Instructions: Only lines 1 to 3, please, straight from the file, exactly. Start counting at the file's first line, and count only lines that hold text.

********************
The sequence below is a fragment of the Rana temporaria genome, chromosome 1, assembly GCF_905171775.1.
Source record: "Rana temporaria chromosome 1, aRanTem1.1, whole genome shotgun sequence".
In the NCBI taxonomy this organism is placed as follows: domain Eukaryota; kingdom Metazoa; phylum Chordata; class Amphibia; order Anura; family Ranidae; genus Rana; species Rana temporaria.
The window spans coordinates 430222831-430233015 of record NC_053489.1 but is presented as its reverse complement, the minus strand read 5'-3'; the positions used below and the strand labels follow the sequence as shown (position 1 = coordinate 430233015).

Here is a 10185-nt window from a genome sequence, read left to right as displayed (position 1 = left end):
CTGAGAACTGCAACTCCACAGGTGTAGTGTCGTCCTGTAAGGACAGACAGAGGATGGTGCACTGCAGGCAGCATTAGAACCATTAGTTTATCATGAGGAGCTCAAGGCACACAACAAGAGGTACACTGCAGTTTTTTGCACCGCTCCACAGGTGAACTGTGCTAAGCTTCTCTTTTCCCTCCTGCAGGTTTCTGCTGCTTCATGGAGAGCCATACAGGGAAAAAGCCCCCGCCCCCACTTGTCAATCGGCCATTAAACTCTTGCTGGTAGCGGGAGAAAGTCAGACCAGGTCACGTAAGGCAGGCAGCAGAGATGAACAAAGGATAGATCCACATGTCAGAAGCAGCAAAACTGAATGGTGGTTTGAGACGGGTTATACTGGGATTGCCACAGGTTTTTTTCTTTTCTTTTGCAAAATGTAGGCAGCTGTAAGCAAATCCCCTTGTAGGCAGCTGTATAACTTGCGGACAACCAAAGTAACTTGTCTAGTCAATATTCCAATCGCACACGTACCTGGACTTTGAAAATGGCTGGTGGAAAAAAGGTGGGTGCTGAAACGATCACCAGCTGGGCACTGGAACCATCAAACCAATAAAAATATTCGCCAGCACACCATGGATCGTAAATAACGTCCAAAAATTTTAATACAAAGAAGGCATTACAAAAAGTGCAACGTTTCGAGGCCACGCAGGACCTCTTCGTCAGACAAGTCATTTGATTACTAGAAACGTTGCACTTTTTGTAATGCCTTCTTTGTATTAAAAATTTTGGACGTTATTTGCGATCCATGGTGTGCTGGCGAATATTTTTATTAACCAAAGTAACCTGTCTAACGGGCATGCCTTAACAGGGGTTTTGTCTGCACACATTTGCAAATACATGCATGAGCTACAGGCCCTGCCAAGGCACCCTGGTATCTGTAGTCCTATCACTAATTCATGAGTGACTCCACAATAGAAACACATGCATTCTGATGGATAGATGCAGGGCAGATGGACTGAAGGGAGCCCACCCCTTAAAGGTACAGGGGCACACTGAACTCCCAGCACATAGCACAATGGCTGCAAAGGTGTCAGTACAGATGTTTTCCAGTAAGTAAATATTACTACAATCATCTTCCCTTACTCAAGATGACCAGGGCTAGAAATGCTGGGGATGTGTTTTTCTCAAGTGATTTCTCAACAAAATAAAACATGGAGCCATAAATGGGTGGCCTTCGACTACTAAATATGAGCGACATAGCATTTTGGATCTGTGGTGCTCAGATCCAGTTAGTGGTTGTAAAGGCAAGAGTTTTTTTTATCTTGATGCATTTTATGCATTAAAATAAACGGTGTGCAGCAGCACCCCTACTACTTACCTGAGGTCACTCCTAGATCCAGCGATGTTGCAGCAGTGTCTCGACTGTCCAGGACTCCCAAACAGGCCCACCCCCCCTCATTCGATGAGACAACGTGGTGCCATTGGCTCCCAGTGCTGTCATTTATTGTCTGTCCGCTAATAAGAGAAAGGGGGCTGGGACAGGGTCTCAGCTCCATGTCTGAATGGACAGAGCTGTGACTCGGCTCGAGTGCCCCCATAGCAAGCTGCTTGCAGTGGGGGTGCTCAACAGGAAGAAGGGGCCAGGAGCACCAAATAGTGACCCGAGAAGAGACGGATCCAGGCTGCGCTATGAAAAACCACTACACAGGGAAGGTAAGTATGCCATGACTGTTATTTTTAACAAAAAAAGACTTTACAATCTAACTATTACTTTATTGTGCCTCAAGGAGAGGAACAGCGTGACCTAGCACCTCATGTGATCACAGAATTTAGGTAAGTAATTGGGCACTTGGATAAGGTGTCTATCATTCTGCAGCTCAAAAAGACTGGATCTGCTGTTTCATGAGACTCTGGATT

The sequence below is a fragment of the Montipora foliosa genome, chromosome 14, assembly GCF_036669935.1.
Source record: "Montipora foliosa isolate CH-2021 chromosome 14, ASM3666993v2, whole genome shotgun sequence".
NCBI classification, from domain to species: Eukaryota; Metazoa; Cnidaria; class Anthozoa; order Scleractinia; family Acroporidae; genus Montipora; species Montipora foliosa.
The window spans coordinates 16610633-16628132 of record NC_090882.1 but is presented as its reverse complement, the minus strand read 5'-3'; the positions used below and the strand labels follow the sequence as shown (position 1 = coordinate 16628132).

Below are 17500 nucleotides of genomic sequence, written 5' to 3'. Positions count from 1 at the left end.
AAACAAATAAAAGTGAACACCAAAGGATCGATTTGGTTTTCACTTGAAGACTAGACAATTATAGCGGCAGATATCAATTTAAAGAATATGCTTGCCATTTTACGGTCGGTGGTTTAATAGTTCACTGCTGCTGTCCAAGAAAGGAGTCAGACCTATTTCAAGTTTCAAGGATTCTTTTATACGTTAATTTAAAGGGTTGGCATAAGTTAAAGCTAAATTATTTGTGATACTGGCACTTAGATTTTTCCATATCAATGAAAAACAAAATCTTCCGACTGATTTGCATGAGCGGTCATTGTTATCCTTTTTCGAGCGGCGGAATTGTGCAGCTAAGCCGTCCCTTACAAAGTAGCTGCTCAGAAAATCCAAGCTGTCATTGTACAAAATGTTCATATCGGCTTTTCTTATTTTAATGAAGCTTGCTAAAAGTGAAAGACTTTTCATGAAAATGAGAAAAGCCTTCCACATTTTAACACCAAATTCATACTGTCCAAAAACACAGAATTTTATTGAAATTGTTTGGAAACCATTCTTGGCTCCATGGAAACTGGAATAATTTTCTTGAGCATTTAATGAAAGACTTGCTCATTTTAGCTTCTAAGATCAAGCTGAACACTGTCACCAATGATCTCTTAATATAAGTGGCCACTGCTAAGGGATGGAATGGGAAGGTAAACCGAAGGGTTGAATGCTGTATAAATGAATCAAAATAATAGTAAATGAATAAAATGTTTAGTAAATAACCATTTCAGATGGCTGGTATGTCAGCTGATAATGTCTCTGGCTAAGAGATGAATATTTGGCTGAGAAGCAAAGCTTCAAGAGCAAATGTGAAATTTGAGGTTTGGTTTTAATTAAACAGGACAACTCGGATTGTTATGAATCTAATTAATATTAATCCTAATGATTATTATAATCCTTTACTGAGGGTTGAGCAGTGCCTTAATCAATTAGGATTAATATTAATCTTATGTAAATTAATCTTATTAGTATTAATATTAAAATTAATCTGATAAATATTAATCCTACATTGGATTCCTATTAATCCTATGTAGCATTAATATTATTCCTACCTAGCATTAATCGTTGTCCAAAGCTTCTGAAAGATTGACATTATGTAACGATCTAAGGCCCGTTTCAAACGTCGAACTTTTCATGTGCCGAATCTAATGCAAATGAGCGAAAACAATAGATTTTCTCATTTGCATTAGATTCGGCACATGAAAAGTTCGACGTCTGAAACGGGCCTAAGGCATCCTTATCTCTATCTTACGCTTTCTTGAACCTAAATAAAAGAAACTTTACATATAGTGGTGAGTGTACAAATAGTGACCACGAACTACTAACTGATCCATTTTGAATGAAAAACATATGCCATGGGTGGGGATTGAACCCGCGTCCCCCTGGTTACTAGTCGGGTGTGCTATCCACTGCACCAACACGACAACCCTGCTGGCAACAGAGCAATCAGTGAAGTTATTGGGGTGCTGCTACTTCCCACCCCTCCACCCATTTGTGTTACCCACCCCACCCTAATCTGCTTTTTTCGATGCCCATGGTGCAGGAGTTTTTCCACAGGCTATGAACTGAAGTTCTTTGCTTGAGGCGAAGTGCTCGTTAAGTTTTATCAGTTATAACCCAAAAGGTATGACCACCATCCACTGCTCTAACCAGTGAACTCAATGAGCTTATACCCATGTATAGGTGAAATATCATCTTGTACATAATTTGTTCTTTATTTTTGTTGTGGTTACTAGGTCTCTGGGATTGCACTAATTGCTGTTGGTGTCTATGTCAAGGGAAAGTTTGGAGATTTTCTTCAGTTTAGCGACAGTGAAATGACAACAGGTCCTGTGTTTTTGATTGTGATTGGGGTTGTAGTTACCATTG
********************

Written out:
The sequence below is a fragment of the Rana temporaria genome, chromosome 1, assembly GCF_905171775.1.
Source record: "Rana temporaria chromosome 1, aRanTem1.1, whole genome shotgun sequence".
In the NCBI taxonomy this organism is placed as follows: domain Eukaryota; kingdom Metazoa; phylum Chordata; class Amphibia; order Anura; family Ranidae; genus Rana; species Rana temporaria.